I’m going to tweak the recipe this week-end by withholding the sugar coating in one batch and adding a maple frosting to the second. Both are suggestions from Dani, but it will be hard, maybe impossible, to improve on the original.

These brown sugar cookies were an unexpected find, definitely not in season, but fun, exciting and comforting anytime.


Why We Buy

Spent a fascinating couple of hours at the Peachtree City Buy Design Jewelry Show on Saturday. I am now the owner of this very cool enamel and silver watch. Katie came away with the most beautiful pair of turquoise and silver earrings that match her favorite necklace, a real find! Dani tried on every ring at the venue, looking to replace a silver band she picked up in Williamsburg years ago and has since lost, but ended up choosing a ring made from a vintage button. My favorite vendor, by far, was Beth Blanc Designs. I could have spent the entire 2 hours feasting on the wonderful designs in her booth. I absolutely fell in love with this bracelet made with trade beads from the 1700’s. It's going to the top of my wish list. Check out Beth’s website here.

But I didn’t go to the show to make any of these purchases. With my upcoming show in mind, and never having exhibited my own creations before, my goal was to look at the way each artist displayed their jewelry. I also decided to do a little informal market research to find out what people were interested in. What was selling? What kinds of questions were customers asking?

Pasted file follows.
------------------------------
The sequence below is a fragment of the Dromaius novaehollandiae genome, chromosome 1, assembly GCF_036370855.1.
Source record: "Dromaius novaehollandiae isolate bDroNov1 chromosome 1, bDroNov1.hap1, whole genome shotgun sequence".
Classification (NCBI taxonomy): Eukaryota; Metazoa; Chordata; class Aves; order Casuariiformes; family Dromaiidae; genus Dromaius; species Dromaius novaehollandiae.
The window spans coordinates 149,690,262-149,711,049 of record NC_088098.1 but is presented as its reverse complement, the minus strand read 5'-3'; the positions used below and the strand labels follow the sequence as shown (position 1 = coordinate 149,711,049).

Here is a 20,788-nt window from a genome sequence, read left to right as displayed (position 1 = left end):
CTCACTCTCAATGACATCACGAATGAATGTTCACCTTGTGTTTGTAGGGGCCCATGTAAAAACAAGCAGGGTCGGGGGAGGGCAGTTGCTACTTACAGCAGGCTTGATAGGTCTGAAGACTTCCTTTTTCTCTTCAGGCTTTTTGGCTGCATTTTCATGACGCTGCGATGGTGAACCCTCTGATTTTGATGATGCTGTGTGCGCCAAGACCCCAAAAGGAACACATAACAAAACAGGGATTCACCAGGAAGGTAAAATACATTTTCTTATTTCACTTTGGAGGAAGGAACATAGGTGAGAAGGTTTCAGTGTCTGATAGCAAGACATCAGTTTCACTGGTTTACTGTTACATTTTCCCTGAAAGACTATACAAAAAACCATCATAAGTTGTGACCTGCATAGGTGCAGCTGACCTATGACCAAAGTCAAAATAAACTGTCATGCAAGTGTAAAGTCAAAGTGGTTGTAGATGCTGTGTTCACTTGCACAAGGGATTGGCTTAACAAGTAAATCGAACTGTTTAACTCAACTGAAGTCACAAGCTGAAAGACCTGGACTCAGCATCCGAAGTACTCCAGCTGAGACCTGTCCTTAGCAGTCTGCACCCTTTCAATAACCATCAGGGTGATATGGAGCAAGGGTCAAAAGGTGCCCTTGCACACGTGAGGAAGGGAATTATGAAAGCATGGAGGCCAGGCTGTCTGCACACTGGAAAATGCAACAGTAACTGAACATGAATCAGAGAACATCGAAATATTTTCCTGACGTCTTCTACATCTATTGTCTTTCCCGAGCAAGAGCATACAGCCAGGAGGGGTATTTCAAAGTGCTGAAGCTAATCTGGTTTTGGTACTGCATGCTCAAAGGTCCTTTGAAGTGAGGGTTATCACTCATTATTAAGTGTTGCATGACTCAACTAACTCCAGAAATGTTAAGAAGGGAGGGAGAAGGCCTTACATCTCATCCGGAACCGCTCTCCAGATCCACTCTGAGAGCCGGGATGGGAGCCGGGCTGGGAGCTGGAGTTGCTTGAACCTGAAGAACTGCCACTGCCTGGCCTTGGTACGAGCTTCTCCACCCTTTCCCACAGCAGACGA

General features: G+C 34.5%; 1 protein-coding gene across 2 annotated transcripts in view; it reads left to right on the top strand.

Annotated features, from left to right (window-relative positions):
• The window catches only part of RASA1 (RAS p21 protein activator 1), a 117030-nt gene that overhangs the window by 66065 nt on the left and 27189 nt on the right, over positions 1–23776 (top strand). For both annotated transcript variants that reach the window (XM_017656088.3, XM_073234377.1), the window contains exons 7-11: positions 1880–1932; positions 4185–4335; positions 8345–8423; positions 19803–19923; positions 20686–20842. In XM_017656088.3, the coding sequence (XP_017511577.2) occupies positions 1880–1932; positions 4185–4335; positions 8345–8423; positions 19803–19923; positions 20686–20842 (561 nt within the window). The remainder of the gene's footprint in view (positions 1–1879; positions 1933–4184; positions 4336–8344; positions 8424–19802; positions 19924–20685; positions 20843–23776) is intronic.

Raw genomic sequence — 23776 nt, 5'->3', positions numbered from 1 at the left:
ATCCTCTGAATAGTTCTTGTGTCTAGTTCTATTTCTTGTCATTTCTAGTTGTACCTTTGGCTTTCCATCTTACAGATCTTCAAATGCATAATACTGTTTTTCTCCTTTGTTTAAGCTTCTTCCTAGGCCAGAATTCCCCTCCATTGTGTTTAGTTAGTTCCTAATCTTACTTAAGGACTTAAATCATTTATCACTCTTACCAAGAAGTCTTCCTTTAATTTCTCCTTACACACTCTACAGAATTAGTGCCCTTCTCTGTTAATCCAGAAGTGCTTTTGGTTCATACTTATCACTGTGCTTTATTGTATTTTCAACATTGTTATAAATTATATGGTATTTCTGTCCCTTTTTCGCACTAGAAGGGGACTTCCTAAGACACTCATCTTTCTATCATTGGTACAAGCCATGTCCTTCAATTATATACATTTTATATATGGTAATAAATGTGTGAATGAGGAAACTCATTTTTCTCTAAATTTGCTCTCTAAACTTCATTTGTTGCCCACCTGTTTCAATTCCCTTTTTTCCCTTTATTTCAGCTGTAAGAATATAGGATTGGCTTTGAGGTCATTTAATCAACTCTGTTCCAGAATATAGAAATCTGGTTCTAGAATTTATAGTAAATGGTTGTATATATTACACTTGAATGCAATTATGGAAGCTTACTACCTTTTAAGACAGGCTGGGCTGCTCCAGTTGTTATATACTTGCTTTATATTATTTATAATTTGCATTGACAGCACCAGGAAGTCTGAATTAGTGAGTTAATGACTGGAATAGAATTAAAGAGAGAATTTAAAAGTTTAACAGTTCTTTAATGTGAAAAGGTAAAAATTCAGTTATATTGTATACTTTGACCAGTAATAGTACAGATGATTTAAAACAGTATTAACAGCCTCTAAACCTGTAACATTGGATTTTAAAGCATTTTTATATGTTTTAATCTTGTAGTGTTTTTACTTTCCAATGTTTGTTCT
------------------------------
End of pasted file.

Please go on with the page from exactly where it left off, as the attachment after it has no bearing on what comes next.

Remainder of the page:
There were 62 booths and almost as many ways of displaying product. Louvered shutters, fireplace screens, wrought iron gates, full-sized mannequins. Lots of picture frames displayed on easels and covered in a variety of ways ranging from elegant to organic. Designers displayed their work on everything from industrial pegboards to timeworn driftwood. On the question of how important display is, here’s what I observed. Customers rarely picked up pieces that were displayed flat on the table. They readily picked up and studied bracelets and earrings from elevated displays. I saw necklaces that were tried on, but then potential customers had to wander over to other vendor’s tables in search of a mirror to observe the look.

Shoppers had lots of questions about color…ranging from do you have this in, say, a specific shade of blue, or I like this but do you have one with more red? So color seemed to be the most important purchasing criteria. Also, lots of comments on comfort, which were totally unexpected. One thought a necklace was too heavy, another thought a lariat didn’t feel consequential enough. I actually heard a woman say that! Some didn’t like the way a bracelet laid against the wrist, others questioned the bend of an earwire. (Note to self: develop thick skin before my first show!)